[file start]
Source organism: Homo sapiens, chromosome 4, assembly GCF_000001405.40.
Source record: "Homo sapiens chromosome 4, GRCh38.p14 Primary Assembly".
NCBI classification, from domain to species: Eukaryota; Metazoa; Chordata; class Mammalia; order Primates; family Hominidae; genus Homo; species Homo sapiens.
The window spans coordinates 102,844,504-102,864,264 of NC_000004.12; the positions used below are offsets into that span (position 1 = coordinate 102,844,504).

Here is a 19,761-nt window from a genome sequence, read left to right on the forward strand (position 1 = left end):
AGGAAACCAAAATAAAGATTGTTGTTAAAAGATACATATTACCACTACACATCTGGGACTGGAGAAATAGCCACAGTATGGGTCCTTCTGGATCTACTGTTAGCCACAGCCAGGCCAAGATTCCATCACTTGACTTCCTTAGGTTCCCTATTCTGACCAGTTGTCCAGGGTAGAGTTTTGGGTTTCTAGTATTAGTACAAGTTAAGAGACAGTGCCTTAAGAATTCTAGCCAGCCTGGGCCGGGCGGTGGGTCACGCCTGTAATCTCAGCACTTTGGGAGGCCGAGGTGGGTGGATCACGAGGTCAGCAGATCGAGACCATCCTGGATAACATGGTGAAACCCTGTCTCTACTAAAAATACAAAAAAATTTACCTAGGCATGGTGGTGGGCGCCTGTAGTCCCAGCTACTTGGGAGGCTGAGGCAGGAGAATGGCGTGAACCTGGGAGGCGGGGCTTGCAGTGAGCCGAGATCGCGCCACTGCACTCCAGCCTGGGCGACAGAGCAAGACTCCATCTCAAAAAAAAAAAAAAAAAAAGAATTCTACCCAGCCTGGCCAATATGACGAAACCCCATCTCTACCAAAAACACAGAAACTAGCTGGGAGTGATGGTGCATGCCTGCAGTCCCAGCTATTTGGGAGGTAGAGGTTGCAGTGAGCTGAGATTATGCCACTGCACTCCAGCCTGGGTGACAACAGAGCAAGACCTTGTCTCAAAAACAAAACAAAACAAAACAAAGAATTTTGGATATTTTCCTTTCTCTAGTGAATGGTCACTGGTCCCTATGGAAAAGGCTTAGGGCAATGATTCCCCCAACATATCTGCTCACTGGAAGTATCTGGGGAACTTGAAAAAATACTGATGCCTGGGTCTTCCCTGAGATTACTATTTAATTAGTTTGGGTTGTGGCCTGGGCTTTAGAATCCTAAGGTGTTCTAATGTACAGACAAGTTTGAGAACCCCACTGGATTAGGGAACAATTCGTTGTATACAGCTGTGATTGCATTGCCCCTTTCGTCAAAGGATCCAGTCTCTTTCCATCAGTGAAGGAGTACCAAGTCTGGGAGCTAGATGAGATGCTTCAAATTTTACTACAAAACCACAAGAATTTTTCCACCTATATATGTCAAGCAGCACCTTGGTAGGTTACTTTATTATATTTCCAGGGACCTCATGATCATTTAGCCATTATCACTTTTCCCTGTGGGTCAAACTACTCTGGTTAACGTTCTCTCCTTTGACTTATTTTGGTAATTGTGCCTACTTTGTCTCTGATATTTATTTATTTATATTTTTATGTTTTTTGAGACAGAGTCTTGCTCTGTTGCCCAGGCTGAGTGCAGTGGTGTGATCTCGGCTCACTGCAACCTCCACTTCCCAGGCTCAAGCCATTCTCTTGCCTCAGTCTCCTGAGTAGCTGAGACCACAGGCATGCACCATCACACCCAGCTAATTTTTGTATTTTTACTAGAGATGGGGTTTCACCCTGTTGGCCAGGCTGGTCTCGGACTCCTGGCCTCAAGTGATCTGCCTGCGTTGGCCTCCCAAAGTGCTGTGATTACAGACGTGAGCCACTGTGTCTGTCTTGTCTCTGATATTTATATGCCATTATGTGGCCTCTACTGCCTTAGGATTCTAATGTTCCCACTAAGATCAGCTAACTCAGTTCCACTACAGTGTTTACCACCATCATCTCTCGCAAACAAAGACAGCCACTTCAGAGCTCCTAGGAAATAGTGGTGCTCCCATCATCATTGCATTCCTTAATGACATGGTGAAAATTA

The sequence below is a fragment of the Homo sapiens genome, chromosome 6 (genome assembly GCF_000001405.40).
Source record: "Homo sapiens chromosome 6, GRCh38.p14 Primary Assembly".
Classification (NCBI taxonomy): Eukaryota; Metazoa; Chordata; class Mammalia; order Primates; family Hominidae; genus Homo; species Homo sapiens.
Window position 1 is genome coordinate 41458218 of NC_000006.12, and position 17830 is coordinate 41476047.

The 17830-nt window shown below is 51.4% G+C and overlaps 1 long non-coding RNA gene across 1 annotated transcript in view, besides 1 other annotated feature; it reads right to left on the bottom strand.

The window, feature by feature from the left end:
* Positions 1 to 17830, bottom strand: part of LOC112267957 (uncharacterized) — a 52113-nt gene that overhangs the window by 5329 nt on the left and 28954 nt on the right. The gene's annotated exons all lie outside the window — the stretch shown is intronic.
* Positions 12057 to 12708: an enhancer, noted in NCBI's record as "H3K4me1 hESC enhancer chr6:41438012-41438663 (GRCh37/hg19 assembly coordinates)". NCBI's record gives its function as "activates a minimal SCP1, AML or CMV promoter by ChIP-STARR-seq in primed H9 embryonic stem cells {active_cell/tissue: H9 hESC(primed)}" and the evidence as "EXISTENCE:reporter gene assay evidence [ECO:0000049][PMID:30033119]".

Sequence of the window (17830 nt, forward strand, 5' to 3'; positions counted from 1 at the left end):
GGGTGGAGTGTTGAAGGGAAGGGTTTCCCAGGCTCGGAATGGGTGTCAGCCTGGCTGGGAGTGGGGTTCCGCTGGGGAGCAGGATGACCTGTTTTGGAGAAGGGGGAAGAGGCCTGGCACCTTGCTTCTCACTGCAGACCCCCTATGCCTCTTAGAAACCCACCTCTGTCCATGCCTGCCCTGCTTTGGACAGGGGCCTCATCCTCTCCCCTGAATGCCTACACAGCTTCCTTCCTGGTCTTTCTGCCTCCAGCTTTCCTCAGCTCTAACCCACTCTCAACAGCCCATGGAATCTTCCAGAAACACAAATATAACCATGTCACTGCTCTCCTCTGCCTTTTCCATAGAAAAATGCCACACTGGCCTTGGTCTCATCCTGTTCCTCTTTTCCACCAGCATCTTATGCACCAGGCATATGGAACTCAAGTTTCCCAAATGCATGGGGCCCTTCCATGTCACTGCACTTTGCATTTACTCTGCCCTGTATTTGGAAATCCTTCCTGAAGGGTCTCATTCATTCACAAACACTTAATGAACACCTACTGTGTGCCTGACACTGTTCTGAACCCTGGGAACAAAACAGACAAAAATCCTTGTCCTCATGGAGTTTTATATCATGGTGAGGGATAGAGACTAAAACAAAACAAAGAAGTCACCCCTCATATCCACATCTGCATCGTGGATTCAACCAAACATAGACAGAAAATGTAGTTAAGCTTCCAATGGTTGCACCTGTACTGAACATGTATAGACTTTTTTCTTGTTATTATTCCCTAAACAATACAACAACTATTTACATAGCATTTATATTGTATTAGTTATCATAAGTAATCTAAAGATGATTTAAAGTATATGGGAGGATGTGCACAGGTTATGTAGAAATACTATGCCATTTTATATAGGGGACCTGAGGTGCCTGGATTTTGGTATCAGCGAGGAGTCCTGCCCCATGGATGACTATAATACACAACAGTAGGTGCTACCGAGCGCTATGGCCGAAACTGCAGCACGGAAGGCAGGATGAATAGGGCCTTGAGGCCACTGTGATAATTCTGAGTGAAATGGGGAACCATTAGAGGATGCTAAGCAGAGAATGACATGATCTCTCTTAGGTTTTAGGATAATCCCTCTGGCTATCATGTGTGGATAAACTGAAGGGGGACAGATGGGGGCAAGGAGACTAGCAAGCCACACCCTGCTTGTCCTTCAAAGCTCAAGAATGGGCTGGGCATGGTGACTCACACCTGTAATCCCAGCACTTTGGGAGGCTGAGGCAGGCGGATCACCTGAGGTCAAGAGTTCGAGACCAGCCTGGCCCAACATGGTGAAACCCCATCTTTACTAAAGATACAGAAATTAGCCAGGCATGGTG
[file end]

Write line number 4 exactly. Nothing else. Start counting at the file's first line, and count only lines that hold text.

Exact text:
The window spans coordinates 102,844,504-102,864,264 of NC_000004.12; the positions used below are offsets into that span (position 1 = coordinate 102,844,504).